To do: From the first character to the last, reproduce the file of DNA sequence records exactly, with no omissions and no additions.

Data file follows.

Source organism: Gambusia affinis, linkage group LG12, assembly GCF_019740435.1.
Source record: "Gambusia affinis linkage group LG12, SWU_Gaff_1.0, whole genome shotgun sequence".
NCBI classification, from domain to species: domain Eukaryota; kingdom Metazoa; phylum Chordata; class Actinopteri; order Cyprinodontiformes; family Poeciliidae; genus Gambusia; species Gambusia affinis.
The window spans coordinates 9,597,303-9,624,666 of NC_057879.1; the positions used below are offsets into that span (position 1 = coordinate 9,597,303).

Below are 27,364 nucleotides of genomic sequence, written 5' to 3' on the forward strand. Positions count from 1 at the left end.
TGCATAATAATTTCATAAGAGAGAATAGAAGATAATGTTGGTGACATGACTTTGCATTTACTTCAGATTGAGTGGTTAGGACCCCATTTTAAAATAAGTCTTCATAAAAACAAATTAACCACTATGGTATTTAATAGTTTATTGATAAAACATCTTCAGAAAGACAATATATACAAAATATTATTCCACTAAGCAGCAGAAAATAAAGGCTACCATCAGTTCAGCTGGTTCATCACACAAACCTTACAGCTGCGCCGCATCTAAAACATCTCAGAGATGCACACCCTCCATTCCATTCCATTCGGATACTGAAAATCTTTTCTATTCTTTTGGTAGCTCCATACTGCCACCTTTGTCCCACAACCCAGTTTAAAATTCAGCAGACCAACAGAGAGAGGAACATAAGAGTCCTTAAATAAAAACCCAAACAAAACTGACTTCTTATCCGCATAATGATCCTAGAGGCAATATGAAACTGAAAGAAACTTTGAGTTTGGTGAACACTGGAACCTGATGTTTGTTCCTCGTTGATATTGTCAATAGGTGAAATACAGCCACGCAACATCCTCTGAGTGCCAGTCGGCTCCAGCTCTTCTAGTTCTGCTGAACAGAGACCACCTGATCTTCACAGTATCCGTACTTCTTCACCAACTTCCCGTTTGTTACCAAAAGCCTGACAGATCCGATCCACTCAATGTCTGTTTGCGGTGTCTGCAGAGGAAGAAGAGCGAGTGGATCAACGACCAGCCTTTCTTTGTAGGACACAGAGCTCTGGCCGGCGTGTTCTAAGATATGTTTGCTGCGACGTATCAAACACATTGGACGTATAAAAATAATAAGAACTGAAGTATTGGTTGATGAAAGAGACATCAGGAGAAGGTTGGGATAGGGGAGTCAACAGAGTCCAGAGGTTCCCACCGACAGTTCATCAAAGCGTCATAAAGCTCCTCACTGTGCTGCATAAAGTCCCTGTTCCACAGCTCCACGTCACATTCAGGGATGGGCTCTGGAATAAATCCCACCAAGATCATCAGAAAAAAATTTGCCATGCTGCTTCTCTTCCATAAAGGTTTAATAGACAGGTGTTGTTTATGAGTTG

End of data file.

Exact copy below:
Source organism: Gambusia affinis, linkage group LG12, assembly GCF_019740435.1.
Source record: "Gambusia affinis linkage group LG12, SWU_Gaff_1.0, whole genome shotgun sequence".
NCBI classification, from domain to species: domain Eukaryota; kingdom Metazoa; phylum Chordata; class Actinopteri; order Cyprinodontiformes; family Poeciliidae; genus Gambusia; species Gambusia affinis.
The window spans coordinates 9,597,303-9,624,666 of NC_057879.1; the positions used below are offsets into that span (position 1 = coordinate 9,597,303).

Below are 27,364 nucleotides of genomic sequence, written 5' to 3' on the forward strand. Positions count from 1 at the left end.
TGCATAATAATTTCATAAGAGAGAATAGAAGATAATGTTGGTGACATGACTTTGCATTTACTTCAGATTGAGTGGTTAGGACCCCATTTTAAAATAAGTCTTCATAAAAACAAATTAACCACTATGGTATTTAATAGTTTATTGATAAAACATCTTCAGAAAGACAATATATACAAAATATTATTCCACTAAGCAGCAGAAAATAAAGGCTACCATCAGTTCAGCTGGTTCATCACACAAACCTTACAGCTGCGCCGCATCTAAAACATCTCAGAGATGCACACCCTCCATTCCATTCCATTCGGATACTGAAAATCTTTTCTATTCTTTTGGTAGCTCCATACTGCCACCTTTGTCCCACAACCCAGTTTAAAATTCAGCAGACCAACAGAGAGAGGAACATAAGAGTCCTTAAATAAAAACCCAAACAAAACTGACTTCTTATCCGCATAATGATCCTAGAGGCAATATGAAACTGAAAGAAACTTTGAGTTTGGTGAACACTGGAACCTGATGTTTGTTCCTCGTTGATATTGTCAATAGGTGAAATACAGCCACGCAACATCCTCTGAGTGCCAGTCGGCTCCAGCTCTTCTAGTTCTGCTGAACAGAGACCACCTGATCTTCACAGTATCCGTACTTCTTCACCAACTTCCCGTTTGTTACCAAAAGCCTGACAGATCCGATCCACTCAATGTCTGTTTGCGGTGTCTGCAGAGGAAGAAGAGCGAGTGGATCAACGACCAGCCTTTCTTTGTAGGACACAGAGCTCTGGCCGGCGTGTTCTAAGATATGTTTGCTGCGACGTATCAAACACATTGGACGTATAAAAATAATAAGAACTGAAGTATTGGTTGATGAAAGAGACATCAGGAGAAGGTTGGGATAGGGGAGTCAACAGAGTCCAGAGGTTCCCACCGACAGTTCATCAAAGCGTCATAAAGCTCCTCACTGTGCTGCATAAAGTCCCTGTTCCACAGCTCCACGTCACATTCAGGGATGGGCTCTGGAATAAATCCCACCAAGATCATCAGAAAAAAATTTGCCATGCTGCTTCTCTTCCATAAAGGTTTAATAGACAGGTGTTGTTTATGAGTTG